I recently noticed that my LinkedIn profile was getting way more attention than it usually does (was it something I said?!), and after a brief check I saw that the increase came from people congratulating me on my one year working at the tree.
Over the past week, I’ve had some time to sit down and think about how the year’s gone at the treehouse, what I’ve learnt personally about the world of digital, building relationships and developing account management skills. I thought I’d share some of those musings here.
Introducing the tree
For those of you who don’t know, the tree is an exciting new digital marketing company (obviously and, perhaps, necessarily) based in Shoreditch, London. We’re a group of young, enthusiastic marketeers, designers, developers and videographers whose main aim is to be interested and interesting in the world
You’ve got a business, we’ve got content!
Some people think we’re doing an okay job, so we’ve just been nominated as start-up of the year by the Drum. Click here if you’d like to know more about the tree, our last 18-or-so months and the prestigious nomination —we’re chuffed, honestly!
Reaching an Understanding
I started in digital at one of the world’s biggest and best SEO agencies as a copywriter. Let’s put it this way, I wouldn’t say that the experience was enjoyable, but I did meet some great people and it did help me to form an opinion about where the future of marketing might be, and what I’d want from my next job.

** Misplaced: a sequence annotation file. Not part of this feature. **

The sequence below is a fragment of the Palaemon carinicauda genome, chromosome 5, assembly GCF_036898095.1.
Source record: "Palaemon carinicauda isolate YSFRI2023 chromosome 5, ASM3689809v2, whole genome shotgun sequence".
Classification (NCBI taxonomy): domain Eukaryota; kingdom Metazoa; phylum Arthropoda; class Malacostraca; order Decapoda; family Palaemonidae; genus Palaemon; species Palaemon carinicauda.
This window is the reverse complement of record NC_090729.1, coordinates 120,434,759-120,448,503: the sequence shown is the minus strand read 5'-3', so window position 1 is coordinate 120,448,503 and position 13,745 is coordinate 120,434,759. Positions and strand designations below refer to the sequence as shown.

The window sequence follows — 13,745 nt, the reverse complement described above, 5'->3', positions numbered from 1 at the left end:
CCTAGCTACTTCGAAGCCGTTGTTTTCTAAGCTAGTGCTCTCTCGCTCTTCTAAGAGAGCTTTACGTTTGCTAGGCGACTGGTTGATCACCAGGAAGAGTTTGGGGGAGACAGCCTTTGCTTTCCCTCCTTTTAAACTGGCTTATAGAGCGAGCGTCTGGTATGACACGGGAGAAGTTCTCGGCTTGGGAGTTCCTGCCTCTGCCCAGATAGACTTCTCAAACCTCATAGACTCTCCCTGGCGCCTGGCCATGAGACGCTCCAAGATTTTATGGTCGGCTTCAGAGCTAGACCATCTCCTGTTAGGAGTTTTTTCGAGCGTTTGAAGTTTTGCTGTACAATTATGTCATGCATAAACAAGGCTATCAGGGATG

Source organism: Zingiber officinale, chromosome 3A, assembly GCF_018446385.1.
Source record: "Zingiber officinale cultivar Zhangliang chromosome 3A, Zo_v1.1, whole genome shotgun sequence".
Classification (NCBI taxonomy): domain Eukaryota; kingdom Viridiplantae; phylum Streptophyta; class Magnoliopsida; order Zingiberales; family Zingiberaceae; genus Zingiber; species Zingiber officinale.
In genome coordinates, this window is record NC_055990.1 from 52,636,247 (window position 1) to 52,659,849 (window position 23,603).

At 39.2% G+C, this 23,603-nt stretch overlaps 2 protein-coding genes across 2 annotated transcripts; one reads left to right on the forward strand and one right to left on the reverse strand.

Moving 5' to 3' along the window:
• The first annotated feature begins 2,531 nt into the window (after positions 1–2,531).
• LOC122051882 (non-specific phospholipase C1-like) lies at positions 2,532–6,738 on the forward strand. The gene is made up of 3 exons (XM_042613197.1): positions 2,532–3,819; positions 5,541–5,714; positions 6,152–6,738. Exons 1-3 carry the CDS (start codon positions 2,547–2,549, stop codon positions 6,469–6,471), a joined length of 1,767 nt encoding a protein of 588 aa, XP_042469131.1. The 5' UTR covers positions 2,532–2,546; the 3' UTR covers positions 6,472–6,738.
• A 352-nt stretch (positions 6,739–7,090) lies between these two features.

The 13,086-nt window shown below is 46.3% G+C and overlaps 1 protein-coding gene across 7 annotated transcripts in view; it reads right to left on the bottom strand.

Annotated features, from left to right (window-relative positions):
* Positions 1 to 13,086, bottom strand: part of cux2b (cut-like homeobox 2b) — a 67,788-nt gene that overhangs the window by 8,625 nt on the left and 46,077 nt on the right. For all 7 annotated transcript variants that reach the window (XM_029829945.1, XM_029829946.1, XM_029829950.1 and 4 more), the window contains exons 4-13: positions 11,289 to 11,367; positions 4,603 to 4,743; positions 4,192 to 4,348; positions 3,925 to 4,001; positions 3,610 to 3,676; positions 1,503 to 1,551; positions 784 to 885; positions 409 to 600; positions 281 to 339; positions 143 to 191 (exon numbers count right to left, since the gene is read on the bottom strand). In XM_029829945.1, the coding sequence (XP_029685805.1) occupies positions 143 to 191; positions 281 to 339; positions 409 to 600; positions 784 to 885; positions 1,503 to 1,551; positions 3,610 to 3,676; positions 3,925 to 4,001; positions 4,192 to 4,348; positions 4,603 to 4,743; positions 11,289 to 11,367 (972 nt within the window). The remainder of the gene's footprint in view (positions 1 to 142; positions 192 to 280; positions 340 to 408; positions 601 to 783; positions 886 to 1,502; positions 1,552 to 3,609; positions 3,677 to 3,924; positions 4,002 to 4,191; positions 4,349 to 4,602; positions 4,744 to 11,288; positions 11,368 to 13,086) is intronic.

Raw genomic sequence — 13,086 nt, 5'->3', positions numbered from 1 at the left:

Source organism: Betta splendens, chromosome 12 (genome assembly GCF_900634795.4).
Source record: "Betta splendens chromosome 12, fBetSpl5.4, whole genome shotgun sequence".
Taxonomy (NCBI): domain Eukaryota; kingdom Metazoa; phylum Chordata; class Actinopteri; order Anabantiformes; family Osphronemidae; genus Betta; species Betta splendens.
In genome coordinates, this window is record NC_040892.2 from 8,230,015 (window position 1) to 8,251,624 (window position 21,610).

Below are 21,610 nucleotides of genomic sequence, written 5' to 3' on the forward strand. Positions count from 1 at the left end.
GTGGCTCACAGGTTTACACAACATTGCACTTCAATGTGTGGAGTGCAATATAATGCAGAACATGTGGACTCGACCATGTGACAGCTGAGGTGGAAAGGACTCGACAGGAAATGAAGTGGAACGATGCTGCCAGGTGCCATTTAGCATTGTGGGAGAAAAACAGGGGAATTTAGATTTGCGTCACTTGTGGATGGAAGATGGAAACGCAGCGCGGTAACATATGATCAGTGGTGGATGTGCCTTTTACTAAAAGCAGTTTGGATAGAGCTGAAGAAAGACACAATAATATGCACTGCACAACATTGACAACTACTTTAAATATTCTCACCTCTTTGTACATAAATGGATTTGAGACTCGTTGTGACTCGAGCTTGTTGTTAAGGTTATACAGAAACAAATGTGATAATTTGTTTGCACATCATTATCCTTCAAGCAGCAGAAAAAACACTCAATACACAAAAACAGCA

I said goodbye to battery farm SEO and jumped on a train heading for London where I met up for brunch with Dan and Ed from the tree. They took me on and here we are. The best thing about it? I was learning right from that very first encounter.
I learnt that a lot of the structures I’d seen in my previous role in a big SEO company were unnecessary to form great client relationships, and to deliver to the highest standard. It boils down to something like this:
Less bureaucracy + a bottom-up approach to developing structures & processes = faster growth
Care a Bunch: Clients Are People, Too
When you work in a services industry —whether it’s marketing, finance or anything else —a large amount of your delivery should be in making sure your clients are happy with what you’re giving them.
What’s been great about the tree is that we’ve all had a lot of opportunity to shape the basic structures and processes of the organisation based around client feedback. If clients don’t want pages and pages of numbers and charts in their weekly report, why give them stuff they don’t want or need?
That’s why we’ve just redesigned our whole client report, knocking down what we had, and building it back up in the exact shape our clients have asked for.
Ultimately, I’ve learnt that while sometimes clients might need a helping hand understanding why we’ve actioned something, it’s our responsibility to demonstrate the value that action might bring using relevant evidence and logical reasoning. As an agency, our clients put their trust in us, so we need to prove our worth. Remember, clients are people too, so they want to know that their investments are being protected by people who give a shit.
Strong Client Relationships Are Essential
In my last job, I had barely any contact at all with clients, and when I did, I thought it wise to keep my mouth closed and let the Sales Account Managers or Technical Account Managers do all the talking. After all, what would a lowly SEO content writer have to contribute to the larger conversation?